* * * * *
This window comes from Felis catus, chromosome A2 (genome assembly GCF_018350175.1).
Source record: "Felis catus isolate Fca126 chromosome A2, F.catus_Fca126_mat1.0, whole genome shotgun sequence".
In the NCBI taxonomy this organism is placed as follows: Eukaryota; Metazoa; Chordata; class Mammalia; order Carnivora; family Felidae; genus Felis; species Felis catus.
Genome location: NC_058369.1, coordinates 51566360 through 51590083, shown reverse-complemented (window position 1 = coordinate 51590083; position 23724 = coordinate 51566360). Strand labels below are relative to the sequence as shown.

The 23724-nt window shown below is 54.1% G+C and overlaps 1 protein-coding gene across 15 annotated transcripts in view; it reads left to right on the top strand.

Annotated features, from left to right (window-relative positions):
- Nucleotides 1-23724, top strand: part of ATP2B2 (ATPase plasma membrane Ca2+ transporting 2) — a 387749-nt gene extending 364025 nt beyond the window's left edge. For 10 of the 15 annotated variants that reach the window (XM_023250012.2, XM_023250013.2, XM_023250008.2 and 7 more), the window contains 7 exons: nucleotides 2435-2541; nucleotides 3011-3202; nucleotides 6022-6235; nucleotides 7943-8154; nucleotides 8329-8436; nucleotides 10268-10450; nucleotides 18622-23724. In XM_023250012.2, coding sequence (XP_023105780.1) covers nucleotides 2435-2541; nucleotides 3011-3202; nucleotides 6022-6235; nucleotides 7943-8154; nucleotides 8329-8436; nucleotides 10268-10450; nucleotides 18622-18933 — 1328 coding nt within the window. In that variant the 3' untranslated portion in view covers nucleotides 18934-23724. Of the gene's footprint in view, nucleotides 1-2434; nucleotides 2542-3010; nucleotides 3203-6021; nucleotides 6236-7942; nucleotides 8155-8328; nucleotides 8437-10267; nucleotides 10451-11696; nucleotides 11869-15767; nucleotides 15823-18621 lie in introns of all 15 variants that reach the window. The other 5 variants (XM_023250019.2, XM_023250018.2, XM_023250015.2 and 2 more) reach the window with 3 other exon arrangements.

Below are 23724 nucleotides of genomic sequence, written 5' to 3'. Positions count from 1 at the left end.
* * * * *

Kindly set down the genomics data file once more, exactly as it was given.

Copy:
This window comes from Felis catus, chromosome A2 (genome assembly GCF_018350175.1).
Source record: "Felis catus isolate Fca126 chromosome A2, F.catus_Fca126_mat1.0, whole genome shotgun sequence".
In the NCBI taxonomy this organism is placed as follows: Eukaryota; Metazoa; Chordata; class Mammalia; order Carnivora; family Felidae; genus Felis; species Felis catus.
Genome location: NC_058369.1, coordinates 51566360 through 51590083, shown reverse-complemented (window position 1 = coordinate 51590083; position 23724 = coordinate 51566360). Strand labels below are relative to the sequence as shown.

The 23724-nt window shown below is 54.1% G+C and overlaps 1 protein-coding gene across 15 annotated transcripts in view; it reads left to right on the top strand.

Annotated features, from left to right (window-relative positions):
- Nucleotides 1-23724, top strand: part of ATP2B2 (ATPase plasma membrane Ca2+ transporting 2) — a 387749-nt gene extending 364025 nt beyond the window's left edge. For 10 of the 15 annotated variants that reach the window (XM_023250012.2, XM_023250013.2, XM_023250008.2 and 7 more), the window contains 7 exons: nucleotides 2435-2541; nucleotides 3011-3202; nucleotides 6022-6235; nucleotides 7943-8154; nucleotides 8329-8436; nucleotides 10268-10450; nucleotides 18622-23724. In XM_023250012.2, coding sequence (XP_023105780.1) covers nucleotides 2435-2541; nucleotides 3011-3202; nucleotides 6022-6235; nucleotides 7943-8154; nucleotides 8329-8436; nucleotides 10268-10450; nucleotides 18622-18933 — 1328 coding nt within the window. In that variant the 3' untranslated portion in view covers nucleotides 18934-23724. Of the gene's footprint in view, nucleotides 1-2434; nucleotides 2542-3010; nucleotides 3203-6021; nucleotides 6236-7942; nucleotides 8155-8328; nucleotides 8437-10267; nucleotides 10451-11696; nucleotides 11869-15767; nucleotides 15823-18621 lie in introns of all 15 variants that reach the window. The other 5 variants (XM_023250019.2, XM_023250018.2, XM_023250015.2 and 2 more) reach the window with 3 other exon arrangements.

Below are 23724 nucleotides of genomic sequence, written 5' to 3'. Positions count from 1 at the left end.